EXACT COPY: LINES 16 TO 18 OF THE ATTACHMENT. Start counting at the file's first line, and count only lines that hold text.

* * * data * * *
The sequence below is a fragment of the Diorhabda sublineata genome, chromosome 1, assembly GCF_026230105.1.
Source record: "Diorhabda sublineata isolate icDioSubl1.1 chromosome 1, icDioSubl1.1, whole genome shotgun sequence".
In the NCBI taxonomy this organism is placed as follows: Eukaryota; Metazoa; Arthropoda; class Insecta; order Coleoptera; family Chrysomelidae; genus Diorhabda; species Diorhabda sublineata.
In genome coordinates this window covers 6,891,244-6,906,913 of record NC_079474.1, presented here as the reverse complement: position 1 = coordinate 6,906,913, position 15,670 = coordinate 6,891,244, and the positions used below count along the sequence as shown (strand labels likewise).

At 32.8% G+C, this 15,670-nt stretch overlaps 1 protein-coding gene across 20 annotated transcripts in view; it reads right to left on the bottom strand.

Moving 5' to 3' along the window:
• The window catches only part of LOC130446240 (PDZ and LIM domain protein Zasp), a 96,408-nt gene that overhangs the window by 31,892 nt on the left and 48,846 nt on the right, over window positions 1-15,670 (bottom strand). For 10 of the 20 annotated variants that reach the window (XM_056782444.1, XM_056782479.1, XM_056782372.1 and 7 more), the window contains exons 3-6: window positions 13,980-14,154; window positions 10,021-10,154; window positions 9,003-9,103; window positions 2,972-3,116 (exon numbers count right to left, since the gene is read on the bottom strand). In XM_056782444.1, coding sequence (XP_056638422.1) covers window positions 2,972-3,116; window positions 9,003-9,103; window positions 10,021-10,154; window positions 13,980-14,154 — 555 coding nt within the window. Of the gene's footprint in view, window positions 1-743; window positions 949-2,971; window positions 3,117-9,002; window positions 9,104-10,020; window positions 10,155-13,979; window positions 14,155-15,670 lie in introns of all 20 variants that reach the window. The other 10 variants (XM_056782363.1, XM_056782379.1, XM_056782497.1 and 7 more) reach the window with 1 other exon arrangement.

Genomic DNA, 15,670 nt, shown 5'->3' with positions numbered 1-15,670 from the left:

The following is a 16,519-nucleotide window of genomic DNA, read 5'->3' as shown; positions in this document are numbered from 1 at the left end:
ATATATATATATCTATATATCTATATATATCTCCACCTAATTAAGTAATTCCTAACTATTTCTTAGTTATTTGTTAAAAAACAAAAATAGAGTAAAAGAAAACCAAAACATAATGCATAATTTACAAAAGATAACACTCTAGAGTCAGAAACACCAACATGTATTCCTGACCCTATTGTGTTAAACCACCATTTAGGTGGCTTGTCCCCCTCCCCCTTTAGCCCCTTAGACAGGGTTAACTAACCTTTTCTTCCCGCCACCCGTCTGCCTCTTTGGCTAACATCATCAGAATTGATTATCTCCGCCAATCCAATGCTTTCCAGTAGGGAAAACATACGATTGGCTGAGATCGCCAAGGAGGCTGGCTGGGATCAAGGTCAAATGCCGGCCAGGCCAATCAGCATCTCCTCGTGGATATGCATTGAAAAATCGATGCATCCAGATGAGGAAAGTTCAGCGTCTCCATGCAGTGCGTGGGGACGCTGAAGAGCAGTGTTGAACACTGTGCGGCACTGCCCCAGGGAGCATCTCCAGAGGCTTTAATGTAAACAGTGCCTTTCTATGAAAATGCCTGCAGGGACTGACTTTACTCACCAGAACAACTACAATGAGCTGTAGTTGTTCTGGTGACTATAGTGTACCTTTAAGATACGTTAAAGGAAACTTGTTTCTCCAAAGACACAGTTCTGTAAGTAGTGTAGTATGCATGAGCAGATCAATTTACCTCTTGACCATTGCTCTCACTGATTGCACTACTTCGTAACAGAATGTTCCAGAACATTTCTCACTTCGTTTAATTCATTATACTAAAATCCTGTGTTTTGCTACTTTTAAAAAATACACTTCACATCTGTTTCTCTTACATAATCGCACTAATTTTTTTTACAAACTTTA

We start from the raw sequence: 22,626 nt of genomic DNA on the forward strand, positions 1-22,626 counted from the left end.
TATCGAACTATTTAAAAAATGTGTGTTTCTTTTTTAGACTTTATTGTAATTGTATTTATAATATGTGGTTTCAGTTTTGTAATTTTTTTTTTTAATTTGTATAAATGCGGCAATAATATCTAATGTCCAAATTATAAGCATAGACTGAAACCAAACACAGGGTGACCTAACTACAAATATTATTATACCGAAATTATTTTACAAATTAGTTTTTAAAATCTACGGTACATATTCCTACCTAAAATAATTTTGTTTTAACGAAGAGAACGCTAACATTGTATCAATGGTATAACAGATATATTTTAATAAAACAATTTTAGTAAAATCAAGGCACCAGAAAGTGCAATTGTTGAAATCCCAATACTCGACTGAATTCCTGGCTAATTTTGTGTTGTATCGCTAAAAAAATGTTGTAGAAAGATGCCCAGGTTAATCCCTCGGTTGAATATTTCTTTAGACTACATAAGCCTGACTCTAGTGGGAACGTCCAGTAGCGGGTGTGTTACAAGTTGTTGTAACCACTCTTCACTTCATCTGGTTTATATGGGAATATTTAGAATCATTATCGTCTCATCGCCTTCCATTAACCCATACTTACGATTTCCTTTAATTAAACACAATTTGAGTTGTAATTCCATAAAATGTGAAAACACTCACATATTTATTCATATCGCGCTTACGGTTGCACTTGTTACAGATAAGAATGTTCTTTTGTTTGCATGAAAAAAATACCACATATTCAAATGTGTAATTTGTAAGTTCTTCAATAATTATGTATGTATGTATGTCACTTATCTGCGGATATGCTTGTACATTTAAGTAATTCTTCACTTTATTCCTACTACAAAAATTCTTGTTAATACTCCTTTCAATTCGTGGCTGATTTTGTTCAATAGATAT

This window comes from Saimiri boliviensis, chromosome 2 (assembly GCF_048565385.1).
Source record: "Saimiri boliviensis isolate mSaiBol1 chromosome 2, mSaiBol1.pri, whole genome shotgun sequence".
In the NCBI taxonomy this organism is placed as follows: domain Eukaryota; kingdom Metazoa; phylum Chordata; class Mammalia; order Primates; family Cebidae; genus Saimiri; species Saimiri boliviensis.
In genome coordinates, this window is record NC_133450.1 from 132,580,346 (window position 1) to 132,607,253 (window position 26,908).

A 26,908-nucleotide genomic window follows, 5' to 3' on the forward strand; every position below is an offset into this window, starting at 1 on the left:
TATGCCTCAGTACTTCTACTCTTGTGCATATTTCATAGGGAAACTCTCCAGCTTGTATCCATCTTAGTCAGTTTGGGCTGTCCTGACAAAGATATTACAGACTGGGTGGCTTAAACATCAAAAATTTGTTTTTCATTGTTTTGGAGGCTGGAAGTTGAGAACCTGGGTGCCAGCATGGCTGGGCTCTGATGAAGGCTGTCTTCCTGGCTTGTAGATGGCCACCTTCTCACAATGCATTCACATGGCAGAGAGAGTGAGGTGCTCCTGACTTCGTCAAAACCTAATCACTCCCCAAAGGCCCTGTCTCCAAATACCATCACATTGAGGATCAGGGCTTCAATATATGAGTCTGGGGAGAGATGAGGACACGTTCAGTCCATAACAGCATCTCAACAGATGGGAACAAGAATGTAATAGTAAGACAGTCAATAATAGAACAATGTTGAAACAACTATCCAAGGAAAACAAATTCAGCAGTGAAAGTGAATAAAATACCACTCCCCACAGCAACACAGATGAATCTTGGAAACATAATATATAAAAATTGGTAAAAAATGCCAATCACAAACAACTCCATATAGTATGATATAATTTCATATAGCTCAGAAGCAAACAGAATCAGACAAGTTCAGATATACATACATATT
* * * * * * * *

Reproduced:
In genome coordinates, this window is record NC_133450.1 from 132,580,346 (window position 1) to 132,607,253 (window position 26,908).

A 26,908-nucleotide genomic window follows, 5' to 3' on the forward strand; every position below is an offset into this window, starting at 1 on the left:
TATGCCTCAGTACTTCTACTCTTGTGCATATTTCATAGGGAAACTCTCCAGCTTGTATCCATCTTAGTCAGTTTGGGCTGTCCTGACAAAGATATTACAGACTGGGTGGCTTAAACATCAAAAATTTGTTTTTCATTGTTTTGGAGGCTGGAAGTTGAGAACCTGGGTGCCAGCATGGCTGGGCTCTGATGAAGGCTGTCTTCCTGGCTTGTAGATGGCCACCTTCTCACAATGCATTCACATGGCAGAGAGAGTGAGGTGCTCCTGACTTCGTCAAAACCTAATCACTCCCCAAAGGCCCTGTCTCCAAATACCATCACATTGAGGATCAGGGCTTCAATATATGAGTCTGGGGAGAGATGAGGACACGTTCAGTCCATAACAGCATCTCAACAGATGGGAACAAGAATGTAATAGTAAGACAGTCAATAATAGAACAATGTTGAAACAACTATCCAAGGAAAACAAATTCAGCAGTGAAAGTGAATAAAATACCACTCCCCACAGCAACACAGATGAATCTTGGAAACATAATATATAAAAATTGGTAAAAAATGCCAATCACAAACAACTCCATATAGTATGATATAATTTCATATAGCTCAGAAGCAAACAGAATCAGACAAGTTCAGATATACATACATATT